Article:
Transit struggles with North America’s move downtown

Transit struggles with North America’s move downtown Millennials’ desire to live near their workplaces strains cities from Toronto to Los Angeles. The new desire to live — and work — downtown is overwhelming the transit systems of major cities across North America, says a new report by commercial brokerage Cushman & Wakefield. “Toronto isn’t alone,” says Michael Caplice, senior managing director of Toronto office leasing for the global real estate firm. In a 10-city study released Monday, Cushman finds that the explosion of new offices and condos in downtown cores is taking place from Mexico City to New York, Chicago and Washington, driven largely by millennials keen to live close to their work. “These are challenges that are now in many ways global,” added Caplice, pointing to the “sweeping transformation” of urban cores that has also taken place over the last decade in China and India’s biggest cities. “As more people, including empty nesters, heed the siren call of downtown living, city governments, developers and businesses will continue to be pressured by the need to reduce commute times to support the fight for talent, improve productivity and enhance the overall experience of urban life,” says the report. “Those (cities) that manage their growing pains the best will strengthen their positions as world-class cities.”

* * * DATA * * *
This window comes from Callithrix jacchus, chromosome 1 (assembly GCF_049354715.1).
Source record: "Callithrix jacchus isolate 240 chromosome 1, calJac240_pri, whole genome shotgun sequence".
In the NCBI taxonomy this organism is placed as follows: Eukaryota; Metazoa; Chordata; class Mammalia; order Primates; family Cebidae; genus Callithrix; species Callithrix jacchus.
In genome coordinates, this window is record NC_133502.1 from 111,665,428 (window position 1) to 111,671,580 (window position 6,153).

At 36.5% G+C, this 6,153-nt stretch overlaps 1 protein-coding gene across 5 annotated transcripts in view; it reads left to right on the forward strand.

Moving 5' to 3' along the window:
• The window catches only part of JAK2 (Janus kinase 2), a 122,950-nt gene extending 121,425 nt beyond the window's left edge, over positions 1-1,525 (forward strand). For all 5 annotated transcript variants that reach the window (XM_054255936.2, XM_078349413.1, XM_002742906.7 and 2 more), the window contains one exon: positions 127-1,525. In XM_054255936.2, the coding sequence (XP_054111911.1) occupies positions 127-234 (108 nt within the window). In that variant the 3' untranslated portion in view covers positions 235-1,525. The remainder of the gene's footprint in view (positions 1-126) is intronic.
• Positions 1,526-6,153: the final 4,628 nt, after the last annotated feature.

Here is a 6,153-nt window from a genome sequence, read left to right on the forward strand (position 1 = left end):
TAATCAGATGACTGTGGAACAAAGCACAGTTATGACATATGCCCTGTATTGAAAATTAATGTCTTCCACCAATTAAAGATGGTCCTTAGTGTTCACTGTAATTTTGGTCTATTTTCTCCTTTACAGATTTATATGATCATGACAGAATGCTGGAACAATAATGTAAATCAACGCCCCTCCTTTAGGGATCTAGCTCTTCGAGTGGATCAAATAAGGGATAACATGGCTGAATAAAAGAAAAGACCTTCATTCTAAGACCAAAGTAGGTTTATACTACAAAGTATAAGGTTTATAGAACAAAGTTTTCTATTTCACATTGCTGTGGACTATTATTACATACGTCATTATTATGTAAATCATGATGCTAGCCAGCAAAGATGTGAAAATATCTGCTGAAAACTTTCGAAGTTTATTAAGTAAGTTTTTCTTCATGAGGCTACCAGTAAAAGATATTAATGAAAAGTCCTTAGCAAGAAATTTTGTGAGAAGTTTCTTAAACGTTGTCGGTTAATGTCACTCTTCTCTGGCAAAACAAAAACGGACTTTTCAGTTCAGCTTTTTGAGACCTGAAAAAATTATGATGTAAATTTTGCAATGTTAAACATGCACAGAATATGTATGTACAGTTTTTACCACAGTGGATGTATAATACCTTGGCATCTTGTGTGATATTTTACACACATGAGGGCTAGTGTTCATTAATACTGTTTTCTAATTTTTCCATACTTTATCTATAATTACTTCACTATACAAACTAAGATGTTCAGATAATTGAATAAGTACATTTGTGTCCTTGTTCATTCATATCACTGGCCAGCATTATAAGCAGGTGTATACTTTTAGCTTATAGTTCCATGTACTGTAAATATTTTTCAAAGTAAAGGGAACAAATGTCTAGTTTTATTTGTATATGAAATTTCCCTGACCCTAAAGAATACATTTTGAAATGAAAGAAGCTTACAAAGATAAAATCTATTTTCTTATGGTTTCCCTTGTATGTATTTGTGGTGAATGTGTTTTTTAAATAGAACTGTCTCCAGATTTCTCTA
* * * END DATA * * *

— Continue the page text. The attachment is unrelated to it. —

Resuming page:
Cycling for Health

DO IT OFTEN AND FEEL THE DIFFERENCE Cycling is a simple way to stay fit and healthy at any age, or to shed those extra winter pounds. At a relaxed pace you can bike 3.5 km in just 15 minutes and burn off some calories. It’s so easy it almost feels like cheating. Thirty minutes of moderate cycling per day can deliver these significant health benefits: 50% reduced risk of developing coronary heart disease, adult diabetes, and obesity 30% reduced risk of developing hypertension Overall improved health (with no gym fees!) EASY ON YOUR BOD Cycling is easier on the body than many aerobic sports. Unlike jogging, cycling is low-impact and doesn’t put stress on your knees. In fact, as long as you use correct gearing, cycling can gently strengthen your knees and keep them limber. GOOD FOR YOUR HEAD Regular exercise can help you manage stress better, and the sunshine and fresh air can boost your mood and energy level. Many people find that cycling is as good for their mental well-being as for their physical health. BETTER FOR YOUR LUNGS You are actually exposed to less pollution cycling along a busy road than if you’re trapped inside a car. Even better, many cycling routes are a pleasant distance away from heavy traffic, and pollution levels drop off dramatically even a few metres away from a busy road. GETTING STARTED If you’re not used to cycling, you might experience some muscle fatigue and sleepiness at first. You’ll be surprised by how quickly your muscles get stronger, the hills seem to shrink, and your energy level rises. CHECK WITH YOUR DOCTOR If you’re not used to moderate levels of physical activity or have a family history of heart problems, consult your doctor before you start cycling. SPINNING IS THE SECRET Riding in too high a gear (when it’s “hard” to pedal) leads to muscle pain and knee injuries. “Spinning” – that is, staying in lower (“easier”) gear – will allow you to ride comfortably through the years.